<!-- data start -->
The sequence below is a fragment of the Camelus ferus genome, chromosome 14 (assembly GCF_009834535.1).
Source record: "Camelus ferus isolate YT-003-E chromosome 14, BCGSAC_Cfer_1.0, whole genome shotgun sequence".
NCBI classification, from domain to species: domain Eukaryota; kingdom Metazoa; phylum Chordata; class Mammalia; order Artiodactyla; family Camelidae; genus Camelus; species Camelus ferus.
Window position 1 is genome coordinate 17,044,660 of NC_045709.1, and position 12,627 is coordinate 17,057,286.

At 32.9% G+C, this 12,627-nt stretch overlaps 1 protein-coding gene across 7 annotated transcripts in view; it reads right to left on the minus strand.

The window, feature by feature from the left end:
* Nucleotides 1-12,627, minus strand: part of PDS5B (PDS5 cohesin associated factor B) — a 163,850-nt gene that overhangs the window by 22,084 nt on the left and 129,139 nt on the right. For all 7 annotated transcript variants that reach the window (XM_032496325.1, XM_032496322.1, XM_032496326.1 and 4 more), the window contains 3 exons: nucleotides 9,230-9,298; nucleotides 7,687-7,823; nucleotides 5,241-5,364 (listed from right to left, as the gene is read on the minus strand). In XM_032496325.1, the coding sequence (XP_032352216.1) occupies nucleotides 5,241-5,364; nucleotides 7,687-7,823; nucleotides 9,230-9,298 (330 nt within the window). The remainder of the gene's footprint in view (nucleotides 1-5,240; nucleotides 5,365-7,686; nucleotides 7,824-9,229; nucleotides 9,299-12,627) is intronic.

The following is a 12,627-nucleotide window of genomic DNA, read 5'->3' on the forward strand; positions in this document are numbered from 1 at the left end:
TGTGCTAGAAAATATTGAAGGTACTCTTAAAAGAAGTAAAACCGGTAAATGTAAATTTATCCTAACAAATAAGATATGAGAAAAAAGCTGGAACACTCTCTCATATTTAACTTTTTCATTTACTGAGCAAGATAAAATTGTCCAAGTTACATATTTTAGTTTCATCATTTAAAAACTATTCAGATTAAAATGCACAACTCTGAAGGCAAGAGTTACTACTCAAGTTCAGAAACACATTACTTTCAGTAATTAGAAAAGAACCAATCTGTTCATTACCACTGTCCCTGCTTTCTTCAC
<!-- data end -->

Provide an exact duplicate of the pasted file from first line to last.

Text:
The sequence below is a fragment of the Camelus ferus genome, chromosome 14 (assembly GCF_009834535.1).
Source record: "Camelus ferus isolate YT-003-E chromosome 14, BCGSAC_Cfer_1.0, whole genome shotgun sequence".
NCBI classification, from domain to species: domain Eukaryota; kingdom Metazoa; phylum Chordata; class Mammalia; order Artiodactyla; family Camelidae; genus Camelus; species Camelus ferus.
Window position 1 is genome coordinate 17,044,660 of NC_045709.1, and position 12,627 is coordinate 17,057,286.

At 32.9% G+C, this 12,627-nt stretch overlaps 1 protein-coding gene across 7 annotated transcripts in view; it reads right to left on the minus strand.

The window, feature by feature from the left end:
* Nucleotides 1-12,627, minus strand: part of PDS5B (PDS5 cohesin associated factor B) — a 163,850-nt gene that overhangs the window by 22,084 nt on the left and 129,139 nt on the right. For all 7 annotated transcript variants that reach the window (XM_032496325.1, XM_032496322.1, XM_032496326.1 and 4 more), the window contains 3 exons: nucleotides 9,230-9,298; nucleotides 7,687-7,823; nucleotides 5,241-5,364 (listed from right to left, as the gene is read on the minus strand). In XM_032496325.1, the coding sequence (XP_032352216.1) occupies nucleotides 5,241-5,364; nucleotides 7,687-7,823; nucleotides 9,230-9,298 (330 nt within the window). The remainder of the gene's footprint in view (nucleotides 1-5,240; nucleotides 5,365-7,686; nucleotides 7,824-9,229; nucleotides 9,299-12,627) is intronic.

The following is a 12,627-nucleotide window of genomic DNA, read 5'->3' on the forward strand; positions in this document are numbered from 1 at the left end:
TGTGCTAGAAAATATTGAAGGTACTCTTAAAAGAAGTAAAACCGGTAAATGTAAATTTATCCTAACAAATAAGATATGAGAAAAAAGCTGGAACACTCTCTCATATTTAACTTTTTCATTTACTGAGCAAGATAAAATTGTCCAAGTTACATATTTTAGTTTCATCATTTAAAAACTATTCAGATTAAAATGCACAACTCTGAAGGCAAGAGTTACTACTCAAGTTCAGAAACACATTACTTTCAGTAATTAGAAAAGAACCAATCTGTTCATTACCACTGTCCCTGCTTTCTTCAC